World Environment Day is coming up on Monday 5 June – an annual event by the United Nations Environment Programme (UNEP). It started in 1973 and aims to raise awareness and promote action to protect the environment. As such, this year is its 50th anniversary and the theme is ‘Beat Plastic Pollution’. This lines up with negotiations for a Global Plastic Treaty to address the environmental and health impacts of plastic pollution.
Plastic is everywhere. Over 400 million tonnes of plastic are produced each year and half of it is single use plastic. For example, plastic bottles can take up to 500 years to break down in landfill and 19-23 million tonnes end up in lakes, rivers and seas each year.
As well as clogging landfills and leaching into the ocean, microplastics have gotten into our food, water and even our air. The impacts of this are not yet fully understood and they may already be having negative impacts on our health.
Last year, a landmark victory saw 175 countries agreeing to write a treaty to address the problem of plastic. They aim to finish negotiations by the end of 2024 and set up a global and legally binding plastic treaty. However, progress is being threatened by fossil fuel lobbies. Fossil fuels are a main component in plastic production and more accountability would be a threat to their profit margins. As a result, they are pushing for a focus on waste management and recycling which reduces the pressure on themselves and places the responsibility on the consumers.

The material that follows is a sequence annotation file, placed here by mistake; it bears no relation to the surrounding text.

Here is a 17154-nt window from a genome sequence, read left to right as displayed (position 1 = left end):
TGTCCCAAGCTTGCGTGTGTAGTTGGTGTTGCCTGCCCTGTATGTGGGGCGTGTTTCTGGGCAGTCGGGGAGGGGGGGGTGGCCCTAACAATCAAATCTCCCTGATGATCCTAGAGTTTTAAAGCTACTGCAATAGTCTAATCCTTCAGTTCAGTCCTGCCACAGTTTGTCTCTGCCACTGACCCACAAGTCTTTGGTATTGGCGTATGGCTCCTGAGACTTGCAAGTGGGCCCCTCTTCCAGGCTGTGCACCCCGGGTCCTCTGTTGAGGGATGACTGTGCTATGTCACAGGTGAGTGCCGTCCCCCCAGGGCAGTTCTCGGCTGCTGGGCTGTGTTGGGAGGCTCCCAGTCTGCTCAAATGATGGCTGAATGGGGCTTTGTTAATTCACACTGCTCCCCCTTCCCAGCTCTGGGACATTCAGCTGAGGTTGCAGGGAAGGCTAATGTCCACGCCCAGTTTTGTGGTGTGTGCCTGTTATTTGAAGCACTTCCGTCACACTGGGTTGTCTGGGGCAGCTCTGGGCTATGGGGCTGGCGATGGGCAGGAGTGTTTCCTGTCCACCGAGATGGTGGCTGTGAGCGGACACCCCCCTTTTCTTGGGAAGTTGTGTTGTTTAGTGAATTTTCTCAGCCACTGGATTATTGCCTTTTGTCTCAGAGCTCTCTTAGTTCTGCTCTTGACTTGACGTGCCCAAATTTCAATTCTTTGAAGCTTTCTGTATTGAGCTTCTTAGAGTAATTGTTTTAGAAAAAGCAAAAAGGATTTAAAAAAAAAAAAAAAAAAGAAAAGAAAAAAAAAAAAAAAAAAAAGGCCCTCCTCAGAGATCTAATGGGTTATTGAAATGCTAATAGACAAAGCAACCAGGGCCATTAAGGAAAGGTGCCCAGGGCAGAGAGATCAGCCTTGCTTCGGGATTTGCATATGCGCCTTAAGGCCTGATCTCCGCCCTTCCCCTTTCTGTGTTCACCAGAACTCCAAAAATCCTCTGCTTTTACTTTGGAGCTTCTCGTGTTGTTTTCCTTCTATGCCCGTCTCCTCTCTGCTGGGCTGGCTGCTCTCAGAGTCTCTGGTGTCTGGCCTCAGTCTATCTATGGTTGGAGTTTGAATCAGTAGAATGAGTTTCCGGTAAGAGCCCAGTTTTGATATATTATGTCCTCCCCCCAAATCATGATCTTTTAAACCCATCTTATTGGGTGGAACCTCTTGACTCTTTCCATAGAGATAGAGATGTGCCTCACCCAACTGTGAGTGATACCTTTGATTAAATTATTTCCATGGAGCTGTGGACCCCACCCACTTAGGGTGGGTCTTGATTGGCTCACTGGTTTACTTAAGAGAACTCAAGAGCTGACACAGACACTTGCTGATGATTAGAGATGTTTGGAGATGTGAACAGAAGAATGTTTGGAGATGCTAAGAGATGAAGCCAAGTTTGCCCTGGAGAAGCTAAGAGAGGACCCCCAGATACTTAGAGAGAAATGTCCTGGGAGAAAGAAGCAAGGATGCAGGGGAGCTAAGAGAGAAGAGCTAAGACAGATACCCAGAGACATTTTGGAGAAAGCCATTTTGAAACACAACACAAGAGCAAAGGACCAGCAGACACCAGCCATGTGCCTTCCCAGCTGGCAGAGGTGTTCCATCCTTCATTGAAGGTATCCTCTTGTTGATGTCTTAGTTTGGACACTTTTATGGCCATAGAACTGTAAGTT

Climate experts and activists alike have emphasised that an effective Treaty needs to include limits on production that can hold big corporations to account.
What can you do?
It is important to be aware of the systems that are responsible for the crisis we’re in but you can also be part of the solution!
This World Environment Day, take a moment to consider what you can do to reduce plastic pollution and act on climate change. For instance, you can find great tips and suggestions in the UN Environment Program’s Practical Guide to Beat Plastic Pollution. There are a lot of ways you can get involved and some examples include:
- Take part in climate demonstration or rally
- Be more mindful about your consumption and waste
- Talk to your MP about the issue and ask them to sign up to the Plastic Smart Cities Initiative
- Volunteer for a local clean up group
Links and resources
- Watch the UNEP video
- Read the UNEP practical guide
- The Australian Marine Conservation Society has some great tips for reducing plastic use and stop waste ending up in waterways
- Watch Greenpeace International’s video on Plastic Pollution.